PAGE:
DiversityInc CEO Luke Visconti recently interviewed Pamela Eason, president and CEO of the Women's Business Enterprise National Council (WBENC), and a former Pfizer executive. Here's her agenda for this important organization, which works with corporations to increase supplier diversity and helps women-owned businesses succeed.
Luke Visconti: WBENC held its National Conference & Business Fair in June. Can you tell us about the event?
Pamela Eason: The event featured a plethora of speakers who were really focused on benefitting the WBEs. It was very engaging, with workshops that addressed WBE skills, WBE needs, as well as corporate and government requirements for doing business. We had about 2,200 women, and total attendance was right about 4,000, so we were very excited.
Visconti: What does your organization help women to do in their business lives?
Eason: Overall as an organization, we have a CORE value that we provide: C is for the certification, O is for the opportunities that we provide, R is around the resources and E is engagement. However, for our event specifically, the opportunity aspect is very rich. If women do their research correctly for the great businesses that are coming to our event, they can spend all their time prospecting at this event and not have to spend a lot of money to go around and prospect all year long. That's a great value.
For our corporate members, being active in our event and meeting these women-owned businesses frees up the number of times they need to have individual meetings.
Visconti: Why should a supplier-diversity chief or other supplier-diversity executive go to this event next year? What experience and knowledge would they gain?
Eason: The supplier-diversity professionals, in particular, will find a plethora of WBEs that are anxious to do business with them. The good news is we've been teaching them to target, so they are going after the corporations that they are probably the best solution for and can meet those needs. Marketing individuals would find that the power of women and the buying power of women are a great business-case tie to what that corporation does. A lot of procurement professionals attend because they can learn a lot about how that benefits their company as well as the actual categories in which they're looking to buy things.
Stop Making Excuses
Visconti: When talking to companies that have procurement that might not be centralized, they tell me that they have difficulty getting MBE and WBE spend through the different divisions. You ran procurement at Pfizer. Why is that an excuse?
Eason: In many cases, it is an excuse. If you think about it, those same companies and the divisions and the people who are saying that they can't do it, they also have employees in those same areas. Those payroll systems are just as different as those procurement systems, but they're getting everybody paid and they're making sure that everything happens like it should.
Is it costly to make sure everything is integrated? Is it difficult to say this is a priority and make sure that that priority occurs? Absolutely. But if you make it a priority and you follow through on it, it will happen.
Visconti: If you're giving advice to a supplier-diversity person who is telling you, "I just can't get this done," what do they need to ask their CEO for? What do they need to ask their vice president of procurement? What kind of authority or accountability is needed?
Eason: If I'm a supplier-diversity professional and I felt like I just couldn't get it done, I would think that it probably wasn't being reinforced at the closest levels. I'm a total believer in top-level support for diversity and inclusion, whether it be on the supplier side or the colleague side, but that needs to exist as a basic premise of what happens at a company.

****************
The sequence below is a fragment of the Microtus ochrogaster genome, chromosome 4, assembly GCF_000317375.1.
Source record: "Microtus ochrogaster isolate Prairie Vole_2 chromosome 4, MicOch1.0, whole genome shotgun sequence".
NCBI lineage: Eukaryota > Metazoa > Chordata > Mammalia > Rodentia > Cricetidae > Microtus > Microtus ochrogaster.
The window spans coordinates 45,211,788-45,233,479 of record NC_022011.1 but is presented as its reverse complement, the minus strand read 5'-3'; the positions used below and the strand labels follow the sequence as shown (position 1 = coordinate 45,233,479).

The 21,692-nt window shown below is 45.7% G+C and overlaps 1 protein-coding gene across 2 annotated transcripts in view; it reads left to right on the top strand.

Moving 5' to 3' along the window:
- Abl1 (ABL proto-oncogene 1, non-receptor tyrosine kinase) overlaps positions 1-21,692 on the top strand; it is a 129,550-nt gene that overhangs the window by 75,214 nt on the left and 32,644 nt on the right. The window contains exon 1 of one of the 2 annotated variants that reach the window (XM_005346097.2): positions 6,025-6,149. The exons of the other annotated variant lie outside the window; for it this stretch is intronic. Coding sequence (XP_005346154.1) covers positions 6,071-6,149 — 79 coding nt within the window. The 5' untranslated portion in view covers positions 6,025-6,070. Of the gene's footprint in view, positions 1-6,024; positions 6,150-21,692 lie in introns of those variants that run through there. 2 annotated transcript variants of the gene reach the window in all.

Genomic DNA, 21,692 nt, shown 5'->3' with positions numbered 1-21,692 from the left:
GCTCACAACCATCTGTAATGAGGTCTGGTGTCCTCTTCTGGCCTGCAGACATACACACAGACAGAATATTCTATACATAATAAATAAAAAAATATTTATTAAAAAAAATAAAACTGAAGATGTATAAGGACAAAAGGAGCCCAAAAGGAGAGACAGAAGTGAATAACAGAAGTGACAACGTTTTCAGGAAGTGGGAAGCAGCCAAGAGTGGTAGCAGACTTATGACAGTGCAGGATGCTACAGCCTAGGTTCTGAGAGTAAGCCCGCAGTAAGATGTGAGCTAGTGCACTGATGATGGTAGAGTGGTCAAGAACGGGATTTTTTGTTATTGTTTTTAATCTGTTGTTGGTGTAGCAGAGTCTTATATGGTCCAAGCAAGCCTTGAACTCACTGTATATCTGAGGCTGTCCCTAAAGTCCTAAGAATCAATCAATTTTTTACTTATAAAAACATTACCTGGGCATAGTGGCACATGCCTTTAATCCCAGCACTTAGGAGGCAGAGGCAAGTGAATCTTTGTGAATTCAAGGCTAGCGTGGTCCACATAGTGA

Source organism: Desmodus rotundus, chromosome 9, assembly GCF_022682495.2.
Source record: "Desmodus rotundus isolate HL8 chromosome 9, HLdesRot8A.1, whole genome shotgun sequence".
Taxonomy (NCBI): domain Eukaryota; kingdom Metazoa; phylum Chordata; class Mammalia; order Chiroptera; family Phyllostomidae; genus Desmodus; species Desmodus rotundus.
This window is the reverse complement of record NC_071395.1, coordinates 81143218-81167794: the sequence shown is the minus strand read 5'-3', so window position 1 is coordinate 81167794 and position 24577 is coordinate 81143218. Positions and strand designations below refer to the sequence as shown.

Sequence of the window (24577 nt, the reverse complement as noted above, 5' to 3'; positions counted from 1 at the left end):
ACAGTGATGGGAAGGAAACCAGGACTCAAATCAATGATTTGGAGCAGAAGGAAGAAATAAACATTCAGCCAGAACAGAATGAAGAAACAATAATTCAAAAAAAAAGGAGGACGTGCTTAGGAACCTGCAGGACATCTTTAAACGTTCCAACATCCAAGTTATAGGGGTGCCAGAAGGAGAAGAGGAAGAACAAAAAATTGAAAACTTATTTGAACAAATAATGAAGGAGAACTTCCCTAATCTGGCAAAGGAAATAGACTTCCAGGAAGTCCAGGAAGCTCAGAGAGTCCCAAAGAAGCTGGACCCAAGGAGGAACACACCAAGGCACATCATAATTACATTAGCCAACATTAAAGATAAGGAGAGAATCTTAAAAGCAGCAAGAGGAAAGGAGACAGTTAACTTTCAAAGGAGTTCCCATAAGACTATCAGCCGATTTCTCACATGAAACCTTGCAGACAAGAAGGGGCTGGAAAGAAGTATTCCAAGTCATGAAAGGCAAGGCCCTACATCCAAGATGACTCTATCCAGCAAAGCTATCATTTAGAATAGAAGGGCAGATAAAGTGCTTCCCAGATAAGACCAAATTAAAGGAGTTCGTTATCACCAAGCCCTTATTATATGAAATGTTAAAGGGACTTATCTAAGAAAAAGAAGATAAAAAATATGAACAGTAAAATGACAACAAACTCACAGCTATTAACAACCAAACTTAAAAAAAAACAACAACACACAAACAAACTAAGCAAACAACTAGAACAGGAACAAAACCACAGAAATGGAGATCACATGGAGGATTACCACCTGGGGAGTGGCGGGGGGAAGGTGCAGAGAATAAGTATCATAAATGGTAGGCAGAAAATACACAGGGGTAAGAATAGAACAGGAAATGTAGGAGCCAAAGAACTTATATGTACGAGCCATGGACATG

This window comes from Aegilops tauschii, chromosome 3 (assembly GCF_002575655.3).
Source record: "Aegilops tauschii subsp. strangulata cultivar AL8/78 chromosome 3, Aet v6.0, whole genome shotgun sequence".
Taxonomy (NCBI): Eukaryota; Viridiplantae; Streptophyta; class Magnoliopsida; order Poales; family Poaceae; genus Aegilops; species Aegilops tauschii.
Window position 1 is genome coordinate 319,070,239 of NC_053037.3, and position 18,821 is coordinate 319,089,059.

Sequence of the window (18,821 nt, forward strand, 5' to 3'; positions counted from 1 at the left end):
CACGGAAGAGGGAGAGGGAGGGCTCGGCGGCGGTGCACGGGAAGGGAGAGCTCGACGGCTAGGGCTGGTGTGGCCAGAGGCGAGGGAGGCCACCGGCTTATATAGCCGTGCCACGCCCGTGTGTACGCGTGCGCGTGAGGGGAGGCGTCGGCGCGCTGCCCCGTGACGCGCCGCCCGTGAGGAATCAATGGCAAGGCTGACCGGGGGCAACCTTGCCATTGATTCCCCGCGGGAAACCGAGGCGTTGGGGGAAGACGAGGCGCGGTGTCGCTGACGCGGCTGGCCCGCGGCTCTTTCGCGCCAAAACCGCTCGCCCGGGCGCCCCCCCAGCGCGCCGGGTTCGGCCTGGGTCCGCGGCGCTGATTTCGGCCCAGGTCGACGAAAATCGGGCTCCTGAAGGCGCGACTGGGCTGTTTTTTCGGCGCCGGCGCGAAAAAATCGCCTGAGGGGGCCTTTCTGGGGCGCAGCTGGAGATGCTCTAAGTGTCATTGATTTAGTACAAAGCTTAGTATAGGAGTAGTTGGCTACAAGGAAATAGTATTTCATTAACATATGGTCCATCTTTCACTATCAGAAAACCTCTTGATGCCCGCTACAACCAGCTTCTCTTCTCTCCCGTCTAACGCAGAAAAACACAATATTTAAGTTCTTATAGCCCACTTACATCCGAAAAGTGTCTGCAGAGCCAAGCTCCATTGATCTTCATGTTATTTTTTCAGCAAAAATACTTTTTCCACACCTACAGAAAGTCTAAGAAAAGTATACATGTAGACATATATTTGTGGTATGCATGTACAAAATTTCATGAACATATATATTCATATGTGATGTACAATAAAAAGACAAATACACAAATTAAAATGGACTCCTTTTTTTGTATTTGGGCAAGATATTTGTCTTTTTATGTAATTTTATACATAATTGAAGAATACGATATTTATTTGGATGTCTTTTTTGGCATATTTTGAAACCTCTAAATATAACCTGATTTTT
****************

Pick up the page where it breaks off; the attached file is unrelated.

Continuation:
It's those managers closest to the work who are really key to the success. If I'm being held accountable for certain things occurring, then I'm going to make sure that those occur.
If you address more of what people are concerned about—whether they believe there's no supplier out there, or they believe the suppliers are not capable, or they believe funding is not available, whatever that is—as you address it, you're able to show that that in fact is not the case. Or if it is the case, you go and you develop that capability, then it pulls through and it is successful.
The Importance of MWBE Certification
Visconti: I've run into both MBE and WBE owners who are not certified, and they don't think of it as being important. Why is it important?
Eason: It's important for two very different reasons. The government is making some real efforts to try to ensure that they do more business with women. They seem to be taking it seriously. They want to verify that this business is in fact woman-owned, -operated and -controlled, and not a shell of any sort.
On the private-sector side, with corporations, if you are doing business as a government contractor, then you have some flow-down requirements, and some of those are for diverse and women-owned businesses. So again, if you're doing business with a certified business, you know they are owned, operated and controlled by a woman.
Visconti: What advice would you give women who are thinking about starting their own business?
Eason: Do your research first. Know what to expect. I had my own business for eight years, a consulting business that dealt with business processes in the area of procurement and finance. What you have to realize is what the sales cycle is like, how you have to behave in your client's situation, what you are expected to deliver and how that's different than just going to work from 8 to 5 or anything else that has to be done in a normal, day-to-day job. As an entrepreneur, you've got to jump up and be in charge of everything. Be aware of that and plan your time accordingly.